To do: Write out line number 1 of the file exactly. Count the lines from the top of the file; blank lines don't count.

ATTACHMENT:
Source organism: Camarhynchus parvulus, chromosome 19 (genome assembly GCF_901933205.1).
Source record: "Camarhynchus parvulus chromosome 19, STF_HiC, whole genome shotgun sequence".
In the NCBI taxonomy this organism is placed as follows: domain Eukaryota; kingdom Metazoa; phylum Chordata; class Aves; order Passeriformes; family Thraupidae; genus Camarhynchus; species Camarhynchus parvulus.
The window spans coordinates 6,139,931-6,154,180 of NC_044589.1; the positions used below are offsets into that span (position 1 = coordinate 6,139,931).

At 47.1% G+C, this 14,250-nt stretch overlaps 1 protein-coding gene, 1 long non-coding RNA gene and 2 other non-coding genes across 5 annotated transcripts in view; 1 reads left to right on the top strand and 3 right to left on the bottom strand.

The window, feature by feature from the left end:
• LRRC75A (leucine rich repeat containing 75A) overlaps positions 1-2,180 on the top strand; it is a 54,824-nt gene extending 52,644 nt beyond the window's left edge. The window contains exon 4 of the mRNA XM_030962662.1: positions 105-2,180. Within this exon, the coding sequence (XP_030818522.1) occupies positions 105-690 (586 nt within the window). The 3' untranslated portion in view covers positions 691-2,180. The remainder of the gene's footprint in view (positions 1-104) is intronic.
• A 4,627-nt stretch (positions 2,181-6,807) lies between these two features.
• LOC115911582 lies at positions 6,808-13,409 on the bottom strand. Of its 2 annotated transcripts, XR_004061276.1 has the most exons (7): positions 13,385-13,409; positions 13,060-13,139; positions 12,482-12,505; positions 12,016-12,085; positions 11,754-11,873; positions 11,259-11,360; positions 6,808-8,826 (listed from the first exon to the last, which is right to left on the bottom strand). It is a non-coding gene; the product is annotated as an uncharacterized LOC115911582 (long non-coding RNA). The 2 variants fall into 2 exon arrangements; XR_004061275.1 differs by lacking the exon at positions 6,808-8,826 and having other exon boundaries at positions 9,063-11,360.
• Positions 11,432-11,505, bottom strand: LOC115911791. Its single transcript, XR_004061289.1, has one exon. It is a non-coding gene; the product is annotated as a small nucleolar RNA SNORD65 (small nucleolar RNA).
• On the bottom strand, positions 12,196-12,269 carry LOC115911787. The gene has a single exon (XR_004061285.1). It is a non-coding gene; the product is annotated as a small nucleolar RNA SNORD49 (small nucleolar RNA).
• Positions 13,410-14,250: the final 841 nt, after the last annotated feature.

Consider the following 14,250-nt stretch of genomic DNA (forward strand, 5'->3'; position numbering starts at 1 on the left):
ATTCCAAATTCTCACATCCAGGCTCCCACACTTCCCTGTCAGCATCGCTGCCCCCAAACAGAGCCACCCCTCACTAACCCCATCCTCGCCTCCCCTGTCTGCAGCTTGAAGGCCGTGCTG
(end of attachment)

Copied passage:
Source organism: Camarhynchus parvulus, chromosome 19 (genome assembly GCF_901933205.1).